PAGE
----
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Bleak winter for OAPs
By Tim Saunders
ELDERLY people in Dorset could be staring death in the face this winter by turning off their heating to save money, say organisations for the elderly in the county.
Gill Birkett, office manager for the Dorset Energy Advice Line, said: "We're worried that the rising fuel costs will mean elderly people will turn their heating off leading to hypothermia and ultimately death."
Industry experts have warned that household gas and electricity bills could soar by up to 40 per cent this winter.
Mrs Birkett added: "Rising fuel prices are a big concern and if we're not careful it could become a huge problem because pensions aren't increasing at the rate energy bills are.
"Free insulation which helps cut bills is available to those receiving benefits, on disability benefit or those over 70. Cavity wall insulation will save 20 per cent of heat loss and loft insulation will help, too."
Kathie Pearce, from Bournemouth Housing Society for the Elderly, said: "It's a miserable situation. If there's a bad winter there's going to be problems.
"We've invested £7m to ensure our 171 properties meet all heating and insulation requirements. Our residents live in warm well-insulated buildings. No one is cold with us.
"We have communal gas boilers which means we can negotiate cheaper fuel rates for our residents.
"The UK has the highest winter death rates in Europe which is awful and in the south west there are above average levels of fuel poverty.
"What are the elderly to do? Stop eating or turn the heating off?"
Broadway Park Housing Ltd owns 200 properties mainly in Poole and its chief executive Fiona Ferenczy said: "We offer help and advice where we can on how to save money on fuel.
"Electric storage heaters can be efficient if run on economy 7 and 10 settings.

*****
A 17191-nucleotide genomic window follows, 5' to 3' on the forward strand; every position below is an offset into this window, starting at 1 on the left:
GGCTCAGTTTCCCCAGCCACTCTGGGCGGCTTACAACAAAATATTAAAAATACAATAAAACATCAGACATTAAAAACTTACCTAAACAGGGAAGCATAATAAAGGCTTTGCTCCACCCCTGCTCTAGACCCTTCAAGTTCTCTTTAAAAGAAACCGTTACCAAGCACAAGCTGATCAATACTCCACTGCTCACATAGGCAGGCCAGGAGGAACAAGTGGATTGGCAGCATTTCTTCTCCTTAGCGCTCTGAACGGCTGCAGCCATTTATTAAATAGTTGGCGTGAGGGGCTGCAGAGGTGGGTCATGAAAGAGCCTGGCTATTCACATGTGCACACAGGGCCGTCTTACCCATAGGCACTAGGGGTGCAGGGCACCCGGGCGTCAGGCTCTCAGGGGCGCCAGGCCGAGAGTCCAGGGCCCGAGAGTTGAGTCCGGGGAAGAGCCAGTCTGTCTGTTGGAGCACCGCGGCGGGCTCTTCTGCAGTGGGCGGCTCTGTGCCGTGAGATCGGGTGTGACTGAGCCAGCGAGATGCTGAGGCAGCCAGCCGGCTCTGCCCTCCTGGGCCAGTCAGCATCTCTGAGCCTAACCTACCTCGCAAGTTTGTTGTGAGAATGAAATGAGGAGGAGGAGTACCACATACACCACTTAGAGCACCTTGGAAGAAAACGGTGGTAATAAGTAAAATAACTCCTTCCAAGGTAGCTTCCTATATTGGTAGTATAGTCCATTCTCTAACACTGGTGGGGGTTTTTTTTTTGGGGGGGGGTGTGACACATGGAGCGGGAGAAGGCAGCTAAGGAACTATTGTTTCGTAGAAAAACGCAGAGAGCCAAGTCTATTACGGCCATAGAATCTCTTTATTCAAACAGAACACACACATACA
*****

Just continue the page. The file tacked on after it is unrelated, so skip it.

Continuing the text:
"We're currently installing efficient heaters in our properties, changing from electric to gas heating because gas is easier to use."
Kate Jopling, head of public affairs at Help the Aged, said: "As the cost of energy spirals, more older people are facing difficult choices about whether to pay fuel bills or cut back on food and clothing.
"In a rich country such as ours, this is unacceptable.
"Help the Aged has teamed up with Friends of the Earth to pursue a judicial review of the government's current fuel poverty policies."
Mudeford pensioner Jean Clarke, 75, was angered by the rising fuel prices.
She said: "I think the news is outrageous. Us pensioners have enough to try and budget for.
"We do get an allowance but unless that goes up too, it'll be a dent in all of our pockets. It's definitely a worry."
Teresa Patterson, 69 said: "With all the profits you hear British Gas and others making, it's ridiculous that prices are going up as much as 40 per cent."
And Robert Gray, 72, from Highcliffe added: "Me and my wife will be buying extra blankets, I think."
Where to get help and advice
Dorset Energy Advice Line 0800 9750166 deac.co.uk
Help and Care (covers Bournemouth and Poole) 01202 432288
Anchor Staying Put (covers Christchurch) 01202 862765
7:00pm Thursday 19th June 2008